What is wrong with Nebrasketball?
Nebraska began the season nationally ranked and has an All-American who is among the nation’s scoring leaders. So how in the world are the Huskers 5-3 after Wednesday’s loss to Incarnate Word?
We are in the midst of something resembling a basketball renaissance in the state of Nebraska, and this was supposed to be the season where the state university stepped to the forefront of the movement.
The hype was understandable. The Huskers were coming off their first NCAA Tournament appearance since 1998, and were returning a legitimate All-American candidate in junior forward Terran Petteway. Both the coaches and the Associated Press took notice, slotting Nebraska at No. 21 in each of their preseason polls.
Less than a month later, the national rankings are the least of head coach Tim Miles’ team’s concerns.
Despite playing a non-conference schedule that was widely criticized before the season for being too soft, the Huskers are just 5-3. They fell out of the polls following an overtime loss at Rhode Island on Nov. 22 that caught the nation’s attention. Two weeks later, a bigger blow came when Nebraska fell by 10 on its home floor to in-state rival Creighton. It was the Bluejays’ fourth straight win in the series, and won which stung NU especially hard considering this was supposed to be the season — thanks to the departure of national Player of the Year Doug McDermott — they got to carry the flag as the state’s national power.
Then came Wednesday night.
Incarnate Word 74, Nebraska 73.
The Incarnate Word Cardinals, for those of you unaware, are in just their second season of play in Division-I. They made the jump from Division-II last year, and though they are playing as a member of the Southland Conference, the Word won’t be eligible for postseason play until 2018. Wednesday’s game was the first they had ever played against a team from the ACC, Big 12, Big Ten, Pac-12 or SEC.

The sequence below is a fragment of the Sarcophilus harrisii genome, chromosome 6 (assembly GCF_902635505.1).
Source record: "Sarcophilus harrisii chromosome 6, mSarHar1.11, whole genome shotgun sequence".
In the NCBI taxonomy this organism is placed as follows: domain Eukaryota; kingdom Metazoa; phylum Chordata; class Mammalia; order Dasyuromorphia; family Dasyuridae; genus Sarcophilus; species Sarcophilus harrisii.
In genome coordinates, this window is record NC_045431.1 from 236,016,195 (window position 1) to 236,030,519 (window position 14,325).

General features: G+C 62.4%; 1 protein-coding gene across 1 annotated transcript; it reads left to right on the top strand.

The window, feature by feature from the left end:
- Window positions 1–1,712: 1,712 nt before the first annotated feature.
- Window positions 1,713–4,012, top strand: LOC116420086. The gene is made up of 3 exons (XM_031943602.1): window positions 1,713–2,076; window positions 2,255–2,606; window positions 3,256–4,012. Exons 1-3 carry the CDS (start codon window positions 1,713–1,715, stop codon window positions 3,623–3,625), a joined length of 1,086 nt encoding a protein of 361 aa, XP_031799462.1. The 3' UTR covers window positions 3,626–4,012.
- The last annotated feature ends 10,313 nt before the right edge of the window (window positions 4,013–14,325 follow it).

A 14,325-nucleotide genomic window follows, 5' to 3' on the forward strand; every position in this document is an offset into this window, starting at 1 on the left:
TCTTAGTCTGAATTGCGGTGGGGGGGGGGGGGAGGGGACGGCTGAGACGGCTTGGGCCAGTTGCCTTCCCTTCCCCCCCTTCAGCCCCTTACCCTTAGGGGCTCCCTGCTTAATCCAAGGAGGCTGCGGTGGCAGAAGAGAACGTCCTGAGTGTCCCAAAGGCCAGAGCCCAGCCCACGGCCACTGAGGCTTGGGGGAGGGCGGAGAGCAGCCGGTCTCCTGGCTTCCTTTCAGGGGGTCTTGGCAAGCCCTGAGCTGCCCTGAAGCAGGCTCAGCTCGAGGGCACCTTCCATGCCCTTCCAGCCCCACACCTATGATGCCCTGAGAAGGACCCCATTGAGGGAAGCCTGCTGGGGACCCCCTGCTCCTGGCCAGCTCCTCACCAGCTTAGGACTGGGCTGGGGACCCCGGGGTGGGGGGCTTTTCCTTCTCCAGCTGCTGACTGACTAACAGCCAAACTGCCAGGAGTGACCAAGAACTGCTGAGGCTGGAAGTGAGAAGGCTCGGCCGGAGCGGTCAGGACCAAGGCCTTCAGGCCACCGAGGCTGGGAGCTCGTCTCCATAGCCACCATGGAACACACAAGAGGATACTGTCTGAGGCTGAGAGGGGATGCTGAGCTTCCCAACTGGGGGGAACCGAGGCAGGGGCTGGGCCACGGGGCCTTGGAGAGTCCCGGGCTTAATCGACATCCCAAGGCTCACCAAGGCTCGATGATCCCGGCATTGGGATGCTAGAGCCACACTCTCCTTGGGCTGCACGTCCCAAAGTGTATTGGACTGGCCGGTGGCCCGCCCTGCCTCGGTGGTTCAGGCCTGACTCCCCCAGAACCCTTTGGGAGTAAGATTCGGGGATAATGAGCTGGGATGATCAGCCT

In summary, Nebraska probably shouldn’t have lost this one.
This all leads to the question of what exactly the issue is here.
For starters, Nebraska only has two guys who are scoring right now. Petteway is doing what everyone expected and averaging 20.6 ppg, and fellow junior Shavon Shields has stepped up his production dramatically to average 18.3 ppg. After that, no other Cornhusker is averaging more than 6.8 ppg.
Opponents aren’t respecting any players besides Petteway and Shields because the supporting cast keeps failing to give them a reason to. Forward Walter Pitchford was a lethal outside threat a season ago, shooting 41 percent from beyond the arc. He has connected on just 10-of-37 3-point attempts through eight games this year. Sophomore guard Tai Webster was expected to take a gigantic step forward thanks to an increased role this season, but he’s averaging just 6.3 points and has misfired on 21 of his 25 3-point attempts.
All of this has led to way too many possessions where the other three Nebraska players on the court stand around and simply wait for Petteway or Shields to make a play … which is hard to do with five defenders solely focused on stopping two guys. It’s also likely had an effect on the way the Cornhuskers are playing on the other end of the court.
Few teams, just 21 to be exact, are defending the perimeter more poorly than Nebraska right now. Opponents are taking 40.3 percent of their shots against the Cornhuskers from beyond the arc, and that’s mostly because NU is allowing them to.
This is not what you want.
Neither is this.
Two of those were part of the 10 threes Creighton made in the game, and the other was one of the Bluejays’ 23 largely uncontested attempts from beyond the arc, one less than Incarnate Word put up Wednesday night.
Bad shots are leading to bad attitudes which is leading to bad defense. Miles admitted as much after the Creighton loss.
“We got to a point where other guys tried to force – because they weren’t being guarded or whatever, they tried to do something they normally don’t or can’t, but they wanted to stay aggressive,” Miles said. “Once we struggled on offense, we just did not defend as well, bottom line.”
Getting senior forward Leslee Smith — who is recovering from an ACL tear — will be a boon to Nebraska’s frontcourt, but it’s not going to do anything to aid the Huskers’ perimeter issues on offense and defense.
Nebraska needs guys besides Shields and Petteway to make shots, there’s no question about that. But even if those shots continue to find nothing but iron, the Huskers simply can’t let that frustration stay with them down to the other end of the court. If they aren’t mentally strong enough to correct that issue before the start of conference play, then there’s little hope of them evolving into the type of team we all thought they could be before the start of the season.